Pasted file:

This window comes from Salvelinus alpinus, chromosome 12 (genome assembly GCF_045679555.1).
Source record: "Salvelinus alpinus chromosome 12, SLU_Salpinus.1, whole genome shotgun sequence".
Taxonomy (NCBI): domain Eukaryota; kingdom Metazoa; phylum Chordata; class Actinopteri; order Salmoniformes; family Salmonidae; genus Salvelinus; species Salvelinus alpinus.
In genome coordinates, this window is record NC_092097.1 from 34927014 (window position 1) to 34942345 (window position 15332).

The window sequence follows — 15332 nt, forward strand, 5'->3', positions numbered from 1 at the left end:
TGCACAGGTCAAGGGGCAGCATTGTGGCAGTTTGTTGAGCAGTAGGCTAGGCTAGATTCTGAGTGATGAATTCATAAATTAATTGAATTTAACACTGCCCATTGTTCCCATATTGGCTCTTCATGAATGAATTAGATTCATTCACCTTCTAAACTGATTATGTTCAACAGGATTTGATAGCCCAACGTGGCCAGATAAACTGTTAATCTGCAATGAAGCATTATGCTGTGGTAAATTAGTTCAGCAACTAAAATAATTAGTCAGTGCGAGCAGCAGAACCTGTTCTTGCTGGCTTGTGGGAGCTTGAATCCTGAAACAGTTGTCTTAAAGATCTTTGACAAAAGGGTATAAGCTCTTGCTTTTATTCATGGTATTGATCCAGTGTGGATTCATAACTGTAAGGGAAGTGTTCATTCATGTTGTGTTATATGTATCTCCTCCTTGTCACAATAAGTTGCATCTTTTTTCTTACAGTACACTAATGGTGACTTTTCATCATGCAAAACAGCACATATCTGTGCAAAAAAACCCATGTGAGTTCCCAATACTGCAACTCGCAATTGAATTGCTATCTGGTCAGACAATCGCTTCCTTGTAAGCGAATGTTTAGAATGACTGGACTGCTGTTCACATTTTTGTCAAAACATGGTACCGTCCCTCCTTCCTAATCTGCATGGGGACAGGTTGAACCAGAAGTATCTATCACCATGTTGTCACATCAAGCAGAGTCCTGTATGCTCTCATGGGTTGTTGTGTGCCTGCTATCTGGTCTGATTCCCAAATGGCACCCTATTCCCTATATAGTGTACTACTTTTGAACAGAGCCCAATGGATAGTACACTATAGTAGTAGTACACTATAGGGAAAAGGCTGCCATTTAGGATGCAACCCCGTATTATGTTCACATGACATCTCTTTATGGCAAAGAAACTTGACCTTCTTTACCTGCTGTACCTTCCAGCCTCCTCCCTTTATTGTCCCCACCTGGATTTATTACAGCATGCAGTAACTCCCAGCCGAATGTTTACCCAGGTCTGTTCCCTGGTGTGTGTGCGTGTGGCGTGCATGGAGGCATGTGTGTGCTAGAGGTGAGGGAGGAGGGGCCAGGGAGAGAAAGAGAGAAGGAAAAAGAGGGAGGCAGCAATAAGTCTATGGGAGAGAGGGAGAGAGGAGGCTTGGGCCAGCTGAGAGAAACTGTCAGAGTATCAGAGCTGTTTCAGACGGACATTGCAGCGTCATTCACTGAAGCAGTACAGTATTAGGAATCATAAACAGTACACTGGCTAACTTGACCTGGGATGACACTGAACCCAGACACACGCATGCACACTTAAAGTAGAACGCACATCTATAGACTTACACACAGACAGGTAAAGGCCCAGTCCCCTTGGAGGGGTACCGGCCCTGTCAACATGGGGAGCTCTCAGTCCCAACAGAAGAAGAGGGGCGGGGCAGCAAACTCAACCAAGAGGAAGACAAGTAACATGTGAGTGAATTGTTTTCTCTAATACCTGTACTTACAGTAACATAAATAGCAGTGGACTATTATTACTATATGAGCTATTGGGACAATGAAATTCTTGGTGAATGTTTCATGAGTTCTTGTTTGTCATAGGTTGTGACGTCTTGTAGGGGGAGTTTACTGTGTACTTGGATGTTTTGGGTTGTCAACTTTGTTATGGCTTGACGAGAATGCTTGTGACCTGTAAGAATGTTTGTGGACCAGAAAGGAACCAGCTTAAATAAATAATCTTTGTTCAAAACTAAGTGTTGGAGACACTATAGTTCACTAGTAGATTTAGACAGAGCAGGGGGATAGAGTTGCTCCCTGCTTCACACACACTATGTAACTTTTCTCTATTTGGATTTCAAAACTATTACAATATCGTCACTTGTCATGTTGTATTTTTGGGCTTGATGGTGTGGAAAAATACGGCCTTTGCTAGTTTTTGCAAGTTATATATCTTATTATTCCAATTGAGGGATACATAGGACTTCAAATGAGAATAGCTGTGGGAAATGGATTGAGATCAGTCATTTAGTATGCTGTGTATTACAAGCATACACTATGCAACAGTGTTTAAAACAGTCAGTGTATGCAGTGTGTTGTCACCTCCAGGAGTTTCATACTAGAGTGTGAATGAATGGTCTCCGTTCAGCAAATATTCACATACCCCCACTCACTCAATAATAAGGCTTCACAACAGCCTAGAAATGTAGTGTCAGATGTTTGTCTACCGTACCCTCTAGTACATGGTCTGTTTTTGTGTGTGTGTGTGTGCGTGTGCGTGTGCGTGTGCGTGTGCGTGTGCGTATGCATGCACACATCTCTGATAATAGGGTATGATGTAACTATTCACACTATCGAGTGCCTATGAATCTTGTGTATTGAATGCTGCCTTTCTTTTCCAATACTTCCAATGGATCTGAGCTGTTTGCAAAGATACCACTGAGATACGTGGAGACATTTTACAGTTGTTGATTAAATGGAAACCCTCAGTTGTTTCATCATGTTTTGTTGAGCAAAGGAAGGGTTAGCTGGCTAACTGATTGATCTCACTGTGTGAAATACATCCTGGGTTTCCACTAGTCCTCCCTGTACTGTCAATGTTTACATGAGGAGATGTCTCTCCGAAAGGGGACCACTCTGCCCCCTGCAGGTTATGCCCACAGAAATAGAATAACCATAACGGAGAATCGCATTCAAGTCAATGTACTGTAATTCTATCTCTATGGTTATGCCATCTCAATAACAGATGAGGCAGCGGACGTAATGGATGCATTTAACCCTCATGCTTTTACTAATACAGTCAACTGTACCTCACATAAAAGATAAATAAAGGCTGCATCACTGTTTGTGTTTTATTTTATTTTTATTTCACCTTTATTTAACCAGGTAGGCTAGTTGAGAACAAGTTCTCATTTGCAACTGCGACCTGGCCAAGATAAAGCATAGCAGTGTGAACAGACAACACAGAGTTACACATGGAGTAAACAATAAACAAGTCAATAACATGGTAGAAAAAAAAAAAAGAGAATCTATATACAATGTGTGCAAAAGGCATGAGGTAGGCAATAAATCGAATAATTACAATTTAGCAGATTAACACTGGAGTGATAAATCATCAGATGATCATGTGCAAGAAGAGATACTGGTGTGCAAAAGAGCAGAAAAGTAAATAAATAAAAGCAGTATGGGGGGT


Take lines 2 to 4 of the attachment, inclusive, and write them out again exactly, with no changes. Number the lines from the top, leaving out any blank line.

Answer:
Source record: "Salvelinus alpinus chromosome 12, SLU_Salpinus.1, whole genome shotgun sequence".
Taxonomy (NCBI): domain Eukaryota; kingdom Metazoa; phylum Chordata; class Actinopteri; order Salmoniformes; family Salmonidae; genus Salvelinus; species Salvelinus alpinus.
In genome coordinates, this window is record NC_092097.1 from 34927014 (window position 1) to 34942345 (window position 15332).